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Luton is the smallest of London's four major 'full service' airports, and is used primarily by discount airlines, notably easyJet and Ryanair plus others not so well known in the US such as Monarch, Thomson and flyBE.

It has the least well developed range of airport services of the major airports, and transportation into London is perhaps less convenient as well.

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London Luton Airport (LTN)

Another airport popular with discount airlines

Luton's main road into the terminal area briefly tunnels under a taxiway.

Part six of a seven part series on London's airports - please also visit

1.  About London's airports in General
2.  London's Best and Worst Airports and Why
3.  London Heathrow Airport LHR

4.  London Gatwick Airport LGW
5.  London Stansted Airport STN
6.  London Luton Airport LTN
7.  London City Airport LCY



Luton is the only of the four major London airports not to be owned by BAA at some time or another.  Instead, it has been owned since inception by the local Council.

Whether this is relevant or not, it is the least well developed of the four major airports, and the only one without plans for future expansion, having put its earlier plans on hold back in 2007.  (Update, in 2018 it announced expansion plans.)

There's a generally dingy and run-down feeling to Luton.  But if you find yourself traveling through Luton - perhaps so as to get the lowest possible airfare somewhere - you should have an uneventful and problem free experience.  And isn't that really all you can ever hope for?

An introduction to London Luton Airport (LTN)

Luton is the fourth largest of London's airports, and the fifth busiest airport in the UK.

The airport comprises a single runway and a single terminal building, with road access to the terminal building going through a short tunnel under the main taxiway between the runway and the terminal hard stands.

The airport operates essentially 24/7, and serves about 95 destinations in 30 countries.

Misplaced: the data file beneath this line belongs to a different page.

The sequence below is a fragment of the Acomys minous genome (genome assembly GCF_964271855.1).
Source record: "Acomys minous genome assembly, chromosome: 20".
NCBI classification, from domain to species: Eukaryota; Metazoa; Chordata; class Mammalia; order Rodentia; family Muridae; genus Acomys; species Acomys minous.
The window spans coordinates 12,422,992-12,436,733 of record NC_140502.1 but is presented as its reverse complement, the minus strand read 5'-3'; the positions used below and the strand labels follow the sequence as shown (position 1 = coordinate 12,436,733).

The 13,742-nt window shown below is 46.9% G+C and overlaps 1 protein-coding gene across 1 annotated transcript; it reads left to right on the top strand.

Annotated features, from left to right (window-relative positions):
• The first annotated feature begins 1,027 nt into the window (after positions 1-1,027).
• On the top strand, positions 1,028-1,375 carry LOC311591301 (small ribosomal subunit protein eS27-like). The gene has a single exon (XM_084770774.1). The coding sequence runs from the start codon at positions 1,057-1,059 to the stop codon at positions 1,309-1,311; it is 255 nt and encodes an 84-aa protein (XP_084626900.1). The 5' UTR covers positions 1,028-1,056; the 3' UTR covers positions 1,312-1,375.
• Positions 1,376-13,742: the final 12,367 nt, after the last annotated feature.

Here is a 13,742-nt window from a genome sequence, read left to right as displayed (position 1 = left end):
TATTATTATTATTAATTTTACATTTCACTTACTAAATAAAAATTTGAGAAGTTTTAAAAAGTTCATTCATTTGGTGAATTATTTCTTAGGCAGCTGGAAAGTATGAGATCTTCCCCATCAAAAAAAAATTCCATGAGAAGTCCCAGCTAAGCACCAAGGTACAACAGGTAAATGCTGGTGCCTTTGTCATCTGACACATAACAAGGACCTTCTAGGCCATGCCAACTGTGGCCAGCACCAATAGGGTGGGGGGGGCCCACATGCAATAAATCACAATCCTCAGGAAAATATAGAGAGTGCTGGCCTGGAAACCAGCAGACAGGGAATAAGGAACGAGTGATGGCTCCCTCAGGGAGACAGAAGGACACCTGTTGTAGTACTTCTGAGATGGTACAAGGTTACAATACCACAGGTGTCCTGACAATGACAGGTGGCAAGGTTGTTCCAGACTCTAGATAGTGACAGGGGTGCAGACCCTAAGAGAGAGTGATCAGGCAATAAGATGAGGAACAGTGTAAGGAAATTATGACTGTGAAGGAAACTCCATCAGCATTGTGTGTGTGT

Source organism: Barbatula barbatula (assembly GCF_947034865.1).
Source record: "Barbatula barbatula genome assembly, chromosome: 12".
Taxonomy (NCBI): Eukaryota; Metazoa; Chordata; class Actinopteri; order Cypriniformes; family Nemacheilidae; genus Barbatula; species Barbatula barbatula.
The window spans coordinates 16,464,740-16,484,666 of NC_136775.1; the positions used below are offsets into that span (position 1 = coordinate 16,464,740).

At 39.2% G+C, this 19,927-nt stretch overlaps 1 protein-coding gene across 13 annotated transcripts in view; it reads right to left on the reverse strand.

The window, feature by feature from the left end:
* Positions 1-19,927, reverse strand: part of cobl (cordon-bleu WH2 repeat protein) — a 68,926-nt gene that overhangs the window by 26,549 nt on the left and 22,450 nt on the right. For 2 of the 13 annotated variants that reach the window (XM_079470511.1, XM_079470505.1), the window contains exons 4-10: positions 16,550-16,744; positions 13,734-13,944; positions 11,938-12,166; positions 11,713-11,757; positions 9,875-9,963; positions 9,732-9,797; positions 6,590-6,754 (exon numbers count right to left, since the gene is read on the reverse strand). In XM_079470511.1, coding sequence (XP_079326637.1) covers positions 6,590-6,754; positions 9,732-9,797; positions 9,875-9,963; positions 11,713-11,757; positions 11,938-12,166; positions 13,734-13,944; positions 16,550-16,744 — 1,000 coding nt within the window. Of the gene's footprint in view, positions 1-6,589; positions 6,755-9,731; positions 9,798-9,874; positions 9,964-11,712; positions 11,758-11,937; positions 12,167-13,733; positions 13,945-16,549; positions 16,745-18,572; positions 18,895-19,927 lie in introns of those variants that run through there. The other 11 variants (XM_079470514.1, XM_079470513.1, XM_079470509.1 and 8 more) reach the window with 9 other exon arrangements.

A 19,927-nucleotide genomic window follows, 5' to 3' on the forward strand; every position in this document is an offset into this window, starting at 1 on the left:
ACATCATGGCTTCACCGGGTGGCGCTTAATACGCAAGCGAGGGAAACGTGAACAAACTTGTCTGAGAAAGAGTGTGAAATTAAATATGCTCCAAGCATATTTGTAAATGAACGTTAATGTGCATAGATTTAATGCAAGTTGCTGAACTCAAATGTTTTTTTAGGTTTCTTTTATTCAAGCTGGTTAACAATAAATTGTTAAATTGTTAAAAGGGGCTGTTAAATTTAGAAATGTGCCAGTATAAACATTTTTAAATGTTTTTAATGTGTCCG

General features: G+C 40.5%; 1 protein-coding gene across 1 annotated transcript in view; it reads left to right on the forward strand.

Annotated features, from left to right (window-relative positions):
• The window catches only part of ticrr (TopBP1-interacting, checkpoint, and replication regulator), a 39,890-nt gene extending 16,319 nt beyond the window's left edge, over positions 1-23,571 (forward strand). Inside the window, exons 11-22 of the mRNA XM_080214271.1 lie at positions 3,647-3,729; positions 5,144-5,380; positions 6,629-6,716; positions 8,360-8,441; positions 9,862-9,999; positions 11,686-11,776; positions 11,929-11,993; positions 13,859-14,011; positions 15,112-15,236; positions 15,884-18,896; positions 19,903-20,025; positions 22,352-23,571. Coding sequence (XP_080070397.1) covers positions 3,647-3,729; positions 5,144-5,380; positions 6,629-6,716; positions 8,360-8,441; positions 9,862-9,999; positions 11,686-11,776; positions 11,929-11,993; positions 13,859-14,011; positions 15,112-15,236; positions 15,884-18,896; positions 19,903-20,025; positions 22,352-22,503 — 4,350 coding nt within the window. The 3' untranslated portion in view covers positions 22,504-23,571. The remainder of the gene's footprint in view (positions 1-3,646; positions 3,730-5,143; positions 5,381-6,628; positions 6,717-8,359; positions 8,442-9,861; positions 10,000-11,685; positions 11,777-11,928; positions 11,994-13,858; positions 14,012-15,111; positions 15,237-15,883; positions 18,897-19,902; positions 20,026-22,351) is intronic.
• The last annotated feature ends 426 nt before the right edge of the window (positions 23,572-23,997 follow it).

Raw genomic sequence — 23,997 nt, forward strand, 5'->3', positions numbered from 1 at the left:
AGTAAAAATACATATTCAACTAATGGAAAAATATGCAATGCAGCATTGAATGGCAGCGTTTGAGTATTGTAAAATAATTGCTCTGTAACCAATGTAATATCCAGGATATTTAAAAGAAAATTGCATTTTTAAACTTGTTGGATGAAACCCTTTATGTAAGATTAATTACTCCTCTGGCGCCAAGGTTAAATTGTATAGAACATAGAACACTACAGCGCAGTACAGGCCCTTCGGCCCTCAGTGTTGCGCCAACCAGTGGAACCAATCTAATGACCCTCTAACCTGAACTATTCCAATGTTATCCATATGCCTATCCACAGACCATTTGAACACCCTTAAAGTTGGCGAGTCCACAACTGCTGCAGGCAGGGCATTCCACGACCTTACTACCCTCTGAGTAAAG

The History of London Luton Airport

The airport - originally known as Luton Municipal Airport - was opened on 16 July 1938.  It was owned by the Borough of Luton and is still owned, by the Luton Borough Council, to this present day, although now managed by a private company acting under contract to the airport owners.

During the war years it was used by the RAF.  It continued commercial flight service at the same time, and was also a manufacturing base for the famous Mosquito fighter bomber.

After the war the airport developed mainly charter and leisure services, and was renamed Luton International Airport, before being renamed yet again, in 1990, as London Luton Airport to play up the airport's proximity to London.

The airport has had its ups and downs, with events such as the bankruptcy of a major charter operator in 1974, and Ryanair's decision to move much of its service to Stansted in 1991.  However, overall, the airport's traffic has been growing strongly, growing from 3.2 million passengers a year in 1997 to 10.2 million in 2008.

Luton - a  Single Terminal Airport

Luton features a single main terminal, opened in 1999, and replacing an earlier terminal (the International Terminal building) built in 1985.

In 2005 further development of the previously unused upper level of the main terminal building allowed for departures to shift into the main terminal from the International Terminal building.

I've felt the terminal to be dark, dowdy, characterless and spartan in nature, more or less in keeping with the cut price budget airlines that fly in and out of Luton.

Future Plans for Luton

Typically there are conflicts between an airport and the local government authorities when the airport seeks to expand.  This is an interesting situation for Luton, because it is owned by the local council.

In 2004 the airport's private management company announced support for government plans to add a second runway (which would have largely replaced the current runway rather than added a second simultaneously operable runway) and second terminal structure.  However, the airport's owners disagreed with the managers.